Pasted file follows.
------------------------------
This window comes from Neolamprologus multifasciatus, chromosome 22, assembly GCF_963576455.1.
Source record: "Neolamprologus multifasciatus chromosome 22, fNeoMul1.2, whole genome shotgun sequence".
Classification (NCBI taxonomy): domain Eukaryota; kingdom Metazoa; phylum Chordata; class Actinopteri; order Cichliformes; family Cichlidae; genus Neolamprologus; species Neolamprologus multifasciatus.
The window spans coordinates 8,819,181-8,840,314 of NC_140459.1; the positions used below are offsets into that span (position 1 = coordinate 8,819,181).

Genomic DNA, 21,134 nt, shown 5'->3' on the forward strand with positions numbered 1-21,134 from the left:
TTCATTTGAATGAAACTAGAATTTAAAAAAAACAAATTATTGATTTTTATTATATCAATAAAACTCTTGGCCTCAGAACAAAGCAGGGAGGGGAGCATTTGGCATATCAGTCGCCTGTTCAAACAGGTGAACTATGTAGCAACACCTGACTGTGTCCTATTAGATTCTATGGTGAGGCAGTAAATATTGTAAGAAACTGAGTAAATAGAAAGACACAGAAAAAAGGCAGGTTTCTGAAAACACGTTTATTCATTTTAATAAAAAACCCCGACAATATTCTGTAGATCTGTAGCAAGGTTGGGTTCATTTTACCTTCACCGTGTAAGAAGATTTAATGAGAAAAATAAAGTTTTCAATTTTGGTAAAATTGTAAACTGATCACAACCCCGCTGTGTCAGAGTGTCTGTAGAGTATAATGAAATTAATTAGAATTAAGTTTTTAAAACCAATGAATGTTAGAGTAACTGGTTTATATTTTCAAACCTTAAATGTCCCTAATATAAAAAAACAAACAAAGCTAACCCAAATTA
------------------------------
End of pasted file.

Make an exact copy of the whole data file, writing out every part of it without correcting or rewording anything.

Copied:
This window comes from Neolamprologus multifasciatus, chromosome 22, assembly GCF_963576455.1.
Source record: "Neolamprologus multifasciatus chromosome 22, fNeoMul1.2, whole genome shotgun sequence".
Classification (NCBI taxonomy): domain Eukaryota; kingdom Metazoa; phylum Chordata; class Actinopteri; order Cichliformes; family Cichlidae; genus Neolamprologus; species Neolamprologus multifasciatus.
The window spans coordinates 8,819,181-8,840,314 of NC_140459.1; the positions used below are offsets into that span (position 1 = coordinate 8,819,181).

Genomic DNA, 21,134 nt, shown 5'->3' on the forward strand with positions numbered 1-21,134 from the left:
TTCATTTGAATGAAACTAGAATTTAAAAAAAACAAATTATTGATTTTTATTATATCAATAAAACTCTTGGCCTCAGAACAAAGCAGGGAGGGGAGCATTTGGCATATCAGTCGCCTGTTCAAACAGGTGAACTATGTAGCAACACCTGACTGTGTCCTATTAGATTCTATGGTGAGGCAGTAAATATTGTAAGAAACTGAGTAAATAGAAAGACACAGAAAAAAGGCAGGTTTCTGAAAACACGTTTATTCATTTTAATAAAAAACCCCGACAATATTCTGTAGATCTGTAGCAAGGTTGGGTTCATTTTACCTTCACCGTGTAAGAAGATTTAATGAGAAAAATAAAGTTTTCAATTTTGGTAAAATTGTAAACTGATCACAACCCCGCTGTGTCAGAGTGTCTGTAGAGTATAATGAAATTAATTAGAATTAAGTTTTTAAAACCAATGAATGTTAGAGTAACTGGTTTATATTTTCAAACCTTAAATGTCCCTAATATAAAAAAACAAACAAAGCTAACCCAAATTA